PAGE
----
Some works have shown a relationship between FM and low levels of vitamin D. Al-Allaf et al.17 determined the levels of 25 hydroxyvitamin D (25-OHD) in 77 premenopausal women, of whom 40 had FM, with the other 37 being healthy. They found a high prevalence of hypovitaminosis D (defined as 25-OHD < 8 ng/ml) in the FM group (45%) compared with the control group (19%) (p< 0.015). Huisman et al.18 analysed the levels of vitamin D metabolites (25-OHD and 1,25 OHD) in 25 women with FM and a similar number of women with Systemic lupus erythematosus (SLE), finding no differences; the prevalence of hypovitaminosis D (defined in this case as 25-OHD < 20 ng/ml) was high in both groups (48% FM, 58% SEL). According to the authors the use of drugs such as hydroychloroquine, which modifies the conversion of 25-OHD to 1,25-OHD, may explain the deficiency in SEL, but in FM it may be due to other factors such as lower exposure to sun or to dietary disorders.
A more recent work19, carried out in 75 caucasian patients with FM (5 men and 70 women), found a high prevalence of hypovitaminosis D in this population. Specifically, 13% of the cases had 25-OHD < 10 ng/ml, 56% between 10-20 ng/ml and only 31% with levels of ≥ 20 ng/ml. Despite having made an assessment using the FIQ scale to measure the impact of FM on the quality of life (state of health and functional affectation in patients with FM), no relationship was found between the levels of vitamin D and the musculoskeletal symptoms.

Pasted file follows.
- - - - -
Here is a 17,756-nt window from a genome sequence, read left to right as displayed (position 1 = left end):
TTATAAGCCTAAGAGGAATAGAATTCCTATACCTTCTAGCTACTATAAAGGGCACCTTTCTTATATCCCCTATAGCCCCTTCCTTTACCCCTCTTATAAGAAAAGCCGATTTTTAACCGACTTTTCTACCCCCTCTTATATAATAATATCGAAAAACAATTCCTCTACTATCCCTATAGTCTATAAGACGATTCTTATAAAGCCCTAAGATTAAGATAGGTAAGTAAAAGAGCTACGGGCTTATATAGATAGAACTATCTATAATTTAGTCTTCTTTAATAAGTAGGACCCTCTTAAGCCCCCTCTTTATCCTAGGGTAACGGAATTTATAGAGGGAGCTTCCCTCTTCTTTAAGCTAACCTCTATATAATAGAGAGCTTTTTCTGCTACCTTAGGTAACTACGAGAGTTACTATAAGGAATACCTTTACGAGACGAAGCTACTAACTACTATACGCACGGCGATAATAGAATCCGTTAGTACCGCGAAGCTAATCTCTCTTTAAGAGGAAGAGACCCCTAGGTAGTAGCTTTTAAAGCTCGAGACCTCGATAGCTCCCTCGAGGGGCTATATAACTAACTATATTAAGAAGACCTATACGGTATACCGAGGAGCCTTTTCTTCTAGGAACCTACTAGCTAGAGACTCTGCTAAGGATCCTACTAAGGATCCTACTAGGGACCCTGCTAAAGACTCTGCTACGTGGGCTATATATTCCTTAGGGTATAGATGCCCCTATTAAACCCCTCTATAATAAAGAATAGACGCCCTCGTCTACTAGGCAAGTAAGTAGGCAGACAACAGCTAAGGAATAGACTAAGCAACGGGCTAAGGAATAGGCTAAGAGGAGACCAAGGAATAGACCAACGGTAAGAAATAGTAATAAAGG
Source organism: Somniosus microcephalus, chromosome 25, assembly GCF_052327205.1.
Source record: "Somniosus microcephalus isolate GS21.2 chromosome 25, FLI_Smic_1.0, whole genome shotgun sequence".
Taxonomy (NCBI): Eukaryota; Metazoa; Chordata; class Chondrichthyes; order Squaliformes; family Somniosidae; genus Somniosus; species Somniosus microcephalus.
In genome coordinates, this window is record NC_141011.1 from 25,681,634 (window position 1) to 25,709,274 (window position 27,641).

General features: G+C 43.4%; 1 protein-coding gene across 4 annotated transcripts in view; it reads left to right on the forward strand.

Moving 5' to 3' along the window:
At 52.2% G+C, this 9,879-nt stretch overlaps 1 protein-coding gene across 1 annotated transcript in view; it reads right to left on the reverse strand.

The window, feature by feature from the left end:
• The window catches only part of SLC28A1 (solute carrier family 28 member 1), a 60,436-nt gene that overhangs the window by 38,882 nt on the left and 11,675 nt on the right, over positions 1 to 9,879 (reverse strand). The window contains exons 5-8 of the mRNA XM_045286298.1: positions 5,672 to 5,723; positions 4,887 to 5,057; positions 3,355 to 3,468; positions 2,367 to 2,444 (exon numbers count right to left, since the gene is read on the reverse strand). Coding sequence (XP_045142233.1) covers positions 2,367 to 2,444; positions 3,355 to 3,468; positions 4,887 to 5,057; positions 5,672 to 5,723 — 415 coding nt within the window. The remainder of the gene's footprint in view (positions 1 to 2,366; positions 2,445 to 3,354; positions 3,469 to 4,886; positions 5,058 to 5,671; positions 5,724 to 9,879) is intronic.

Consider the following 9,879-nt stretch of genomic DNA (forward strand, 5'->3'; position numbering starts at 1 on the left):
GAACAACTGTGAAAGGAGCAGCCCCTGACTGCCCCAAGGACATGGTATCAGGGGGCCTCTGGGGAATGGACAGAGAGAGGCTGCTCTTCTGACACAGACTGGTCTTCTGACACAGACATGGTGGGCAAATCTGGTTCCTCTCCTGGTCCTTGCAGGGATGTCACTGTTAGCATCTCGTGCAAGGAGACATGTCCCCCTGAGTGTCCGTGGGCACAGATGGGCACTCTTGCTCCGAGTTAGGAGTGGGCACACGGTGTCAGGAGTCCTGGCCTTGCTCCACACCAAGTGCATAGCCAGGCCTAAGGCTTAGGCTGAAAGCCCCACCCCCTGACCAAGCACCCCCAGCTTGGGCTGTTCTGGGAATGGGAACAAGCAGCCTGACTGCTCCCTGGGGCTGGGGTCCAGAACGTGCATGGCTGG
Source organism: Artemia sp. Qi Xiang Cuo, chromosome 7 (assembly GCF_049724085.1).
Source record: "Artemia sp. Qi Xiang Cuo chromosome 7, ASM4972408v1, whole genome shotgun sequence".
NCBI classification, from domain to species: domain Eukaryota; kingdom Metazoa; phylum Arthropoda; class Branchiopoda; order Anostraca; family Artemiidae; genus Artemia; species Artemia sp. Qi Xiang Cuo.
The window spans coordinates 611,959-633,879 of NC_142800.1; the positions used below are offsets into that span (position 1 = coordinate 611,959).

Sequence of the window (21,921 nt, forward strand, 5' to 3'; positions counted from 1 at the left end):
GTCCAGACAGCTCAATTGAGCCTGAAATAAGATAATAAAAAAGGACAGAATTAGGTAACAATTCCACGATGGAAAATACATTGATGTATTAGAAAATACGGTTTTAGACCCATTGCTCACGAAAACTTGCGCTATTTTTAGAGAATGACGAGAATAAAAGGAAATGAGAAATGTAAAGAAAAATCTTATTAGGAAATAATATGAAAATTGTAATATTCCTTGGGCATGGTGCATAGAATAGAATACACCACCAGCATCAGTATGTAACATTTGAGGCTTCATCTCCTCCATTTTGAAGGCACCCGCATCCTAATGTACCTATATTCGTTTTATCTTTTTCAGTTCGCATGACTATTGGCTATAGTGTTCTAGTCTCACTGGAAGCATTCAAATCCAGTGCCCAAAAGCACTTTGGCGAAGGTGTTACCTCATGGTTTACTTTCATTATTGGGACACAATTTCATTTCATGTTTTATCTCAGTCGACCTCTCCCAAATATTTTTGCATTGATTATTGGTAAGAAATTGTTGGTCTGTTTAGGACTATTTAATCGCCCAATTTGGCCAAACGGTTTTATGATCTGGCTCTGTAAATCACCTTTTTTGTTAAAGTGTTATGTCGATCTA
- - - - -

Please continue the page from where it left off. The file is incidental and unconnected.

We would now like to mention the works of other authors who have analysed the levels of vitamin D in patients with chronic pain, although not necessarily with FM. Plotnikoff et al.20 determined the prevalence of hypovitaminosis D in 150 patients of both sexes and of 6 ethnic groups, who suffered non-specific persistent (> 2 months) musculoskeletal pain and which did not respond well to standard treatment. 93% of the total of these patients had low levels of vitamin D (25-OHD < 20 ng/ml), specifically, 83% of the white patients, 89% of the Asians, and 100% of the African- Americans, Native Americans and Hispanic patients. There were no differences by sex. Block et al.21, cognisant of this study, determined the levels of vitamin D in 101 white patients of both sexes who suffered generalised non-specific chronic musculoskeletal pain. Two thirds of these patients (69) met the ARC criteria for FM and the remaining third formed the control group. The average level of vitamin D was similar in both groups, although the prevalence of hypovitaminosis D (25-OHD < 20 ng/ml) was higher in the FM group than in the control group (48% vs 28%). Levels lower than 10 ng/ml were detected in 12% of the patients with FM, as against 3% in the control group. In 2008, Mouyis et al.22 compared the levels of 25-OHD in patients diagnosed with OP/osteopenia (n= 122) with a group of rheumatology patients followed up in an outpatients clinic (n= 141), observing that the levels of 25-OHD were significantly lower in the rheumatology patients. Specifically, those subgroups with inflammatory arthritis and chronic pain/FM had lower levels. More recently, McBeth et al.13 analysed levels in 3,075 people (8.6% with chronic diffuse pain, 50.4% with “other pain” which did not satisfy the criteria for diffuse chronic pain, and 41% controls) observing that, after adjusting for age and physical activity those patients with “other pain” and with chronic diffuse pain had lower levels of 25-OHD than the control group. A study carried out in the British population by Atherton et al.23 in 2009, in people of both sexes, found an inverse relationship between levels of vitamin D (25-OHD) and the suffering of chronic diffuse pain, but only in women. However, this relationship disappeared after adjusting for confusion factors. Tandeter et al.24 analysed the possible relationship between low levels of vitamin D and non-specific musculoskeletal pain (including patients with FM) in premenopausal women. They analysed this relationship in 68 women with FM and 82 without, not finding a relationship in either. Neither did Warner et al.25, comparing 184 patients with diffuse pain and 104 with osteoarthritis (taken as the control group) find a difference in 25-OHD between the two groups (29.2 ng/mL vs 28.8 ng/mL; p= 0.78). Nor were there differences in the percentages of patients with levels of 25-OHD ≤ 20 ng/mL (29% in patients with diffuse pain and 20% in those with osteoarthritis; p= 0,09). These authors administered vitamin D supplements, as opposed to a placebo, in 50 of their patients with diffuse pain and levels of 25-OHD ≤ 20 mL, over 3 months, confirming that the treatment with vitamin D did not have any effect on the pain in comparison with the placebo. In accord with these works, Ulusoy et al.26 compared, in 2010, the levels of 25-OHD in 30 women with FM compared with 30 healthy women of the same age, without finding any differences. Neither did Rzende et al.27 find any such differences in a transverse study which compared levels of 25-OHD in 87 patients with FM with a control group made up of participants without chronic musculoskeletal pain. The majority of these works failed to conclude that the prevalence of hypovitaminosis D was higher in patients with FM, although the studies are quite heterogeneous.